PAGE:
According to a Wired report, Anthropic, a firm founded by former OpenAI researchers, is taking a unique approach to AI chatbots. Instead of allowing them to fabricate information and promote bigotry, they are focusing on teaching AI to possess a sense of morality.
Anthropic’s chatbot, Claude, is designed with a “constitution” or a set of guidelines derived from the Universal Declaration of Human Rights and other ethical sources. This approach aims to ensure that the chatbot is not only powerful but also adheres to ethical principles.
Jared Kaplan, a former OpenAI research consultant who went on to found Anthropic with a group of his former coworkers, told Wired that Claude is, in essence, learning right from wrong because its training protocols are “basically reinforcing the behaviors that are more in accord with the constitution, and discourages behaviors that are problematic.”
While it remains uncertain whether this approach will be effective in practice, OpenAI’s ChatGPT also attempts to avoid unethical prompts with varying degrees of success. Considering the widespread concerns about the misuse of chatbots in the emerging AI industry, it is certainly noteworthy to observe a company actively addressing this issue.
The chatbot is trained on rules that direct it to choose responses most in line with its constitution, such as selecting an output that “most supports and encourages freedom, equality, and a sense of brotherhood,” one that that is “most supportive and encouraging of life, liberty, and personal security,” or, perhaps most saliently, to “choose the response that is most respectful of the right to freedom of thought, conscience, opinion, expression, assembly, and religion.”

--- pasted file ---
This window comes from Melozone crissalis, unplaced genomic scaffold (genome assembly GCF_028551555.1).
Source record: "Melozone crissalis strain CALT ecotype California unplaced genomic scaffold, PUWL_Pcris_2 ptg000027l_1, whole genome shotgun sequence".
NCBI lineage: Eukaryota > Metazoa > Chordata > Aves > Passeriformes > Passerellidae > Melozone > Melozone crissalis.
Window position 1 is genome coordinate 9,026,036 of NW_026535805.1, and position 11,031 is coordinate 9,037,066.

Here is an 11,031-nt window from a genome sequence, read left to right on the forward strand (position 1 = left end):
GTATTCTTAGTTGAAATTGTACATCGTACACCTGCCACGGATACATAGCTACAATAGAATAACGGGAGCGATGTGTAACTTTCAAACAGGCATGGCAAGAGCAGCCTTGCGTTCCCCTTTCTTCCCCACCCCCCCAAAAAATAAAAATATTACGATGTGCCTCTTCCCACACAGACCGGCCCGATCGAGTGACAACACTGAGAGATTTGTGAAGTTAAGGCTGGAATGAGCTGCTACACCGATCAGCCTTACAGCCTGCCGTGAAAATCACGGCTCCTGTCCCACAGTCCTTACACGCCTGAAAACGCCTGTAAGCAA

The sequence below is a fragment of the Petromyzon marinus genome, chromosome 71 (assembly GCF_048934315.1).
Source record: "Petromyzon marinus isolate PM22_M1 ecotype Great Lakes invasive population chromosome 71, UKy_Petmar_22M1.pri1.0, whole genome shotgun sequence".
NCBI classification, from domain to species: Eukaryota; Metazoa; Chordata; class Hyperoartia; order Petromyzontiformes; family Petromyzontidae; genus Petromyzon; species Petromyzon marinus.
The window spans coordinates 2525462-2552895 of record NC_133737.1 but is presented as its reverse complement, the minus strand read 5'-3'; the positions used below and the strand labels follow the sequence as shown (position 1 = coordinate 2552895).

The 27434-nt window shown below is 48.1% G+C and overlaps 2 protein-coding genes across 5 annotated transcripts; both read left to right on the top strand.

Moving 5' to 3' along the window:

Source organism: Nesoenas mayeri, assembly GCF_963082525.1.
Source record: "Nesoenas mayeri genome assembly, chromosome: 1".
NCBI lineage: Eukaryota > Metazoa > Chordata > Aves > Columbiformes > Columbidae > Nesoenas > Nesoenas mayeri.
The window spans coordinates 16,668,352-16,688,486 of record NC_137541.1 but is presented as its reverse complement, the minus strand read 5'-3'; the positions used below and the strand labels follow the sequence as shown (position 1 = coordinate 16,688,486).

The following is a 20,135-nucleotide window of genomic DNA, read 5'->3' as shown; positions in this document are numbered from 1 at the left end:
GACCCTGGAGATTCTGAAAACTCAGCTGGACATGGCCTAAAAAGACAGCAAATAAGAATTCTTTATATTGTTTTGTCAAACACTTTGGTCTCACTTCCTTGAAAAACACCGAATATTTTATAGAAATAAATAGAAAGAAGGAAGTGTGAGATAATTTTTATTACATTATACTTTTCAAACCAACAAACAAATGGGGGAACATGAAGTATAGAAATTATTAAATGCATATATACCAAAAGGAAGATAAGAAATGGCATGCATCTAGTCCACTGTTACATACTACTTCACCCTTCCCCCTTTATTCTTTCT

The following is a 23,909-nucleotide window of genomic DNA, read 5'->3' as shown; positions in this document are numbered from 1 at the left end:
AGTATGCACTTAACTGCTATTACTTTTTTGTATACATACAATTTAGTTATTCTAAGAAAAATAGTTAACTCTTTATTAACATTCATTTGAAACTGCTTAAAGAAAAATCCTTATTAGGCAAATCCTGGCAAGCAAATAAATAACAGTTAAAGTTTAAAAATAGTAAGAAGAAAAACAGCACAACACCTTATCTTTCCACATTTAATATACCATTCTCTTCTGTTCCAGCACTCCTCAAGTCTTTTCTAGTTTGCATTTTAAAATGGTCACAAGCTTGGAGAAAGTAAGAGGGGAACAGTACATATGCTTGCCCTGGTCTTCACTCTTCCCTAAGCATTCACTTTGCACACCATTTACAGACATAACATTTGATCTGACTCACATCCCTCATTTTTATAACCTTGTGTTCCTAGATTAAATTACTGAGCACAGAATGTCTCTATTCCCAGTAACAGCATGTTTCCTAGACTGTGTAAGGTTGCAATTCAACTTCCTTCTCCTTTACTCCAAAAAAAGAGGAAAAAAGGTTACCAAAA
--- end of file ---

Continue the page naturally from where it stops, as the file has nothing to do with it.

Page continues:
“The strange thing about contemporary AI with deep learning is that it’s kind of the opposite of the sort of 1950s picture of robots, where these systems are, in some ways, very good at intuition and free association,” he told Wired. “If anything, they’re weaker on rigid reasoning.”
AI experts say that Anthropic does seem to be making headway, which they say is necessary as the field continues to progress in leaps and bounds while speaking with Wired.
“It’s a great idea that seemingly led to a good empirical result for Anthropic,” Yejin Choi, a University of Washington researcher who led a study on an ethical advice chatbot, told the website. “We desperately need to involve people in the broader community to develop such constitutions or datasets of norms and values.”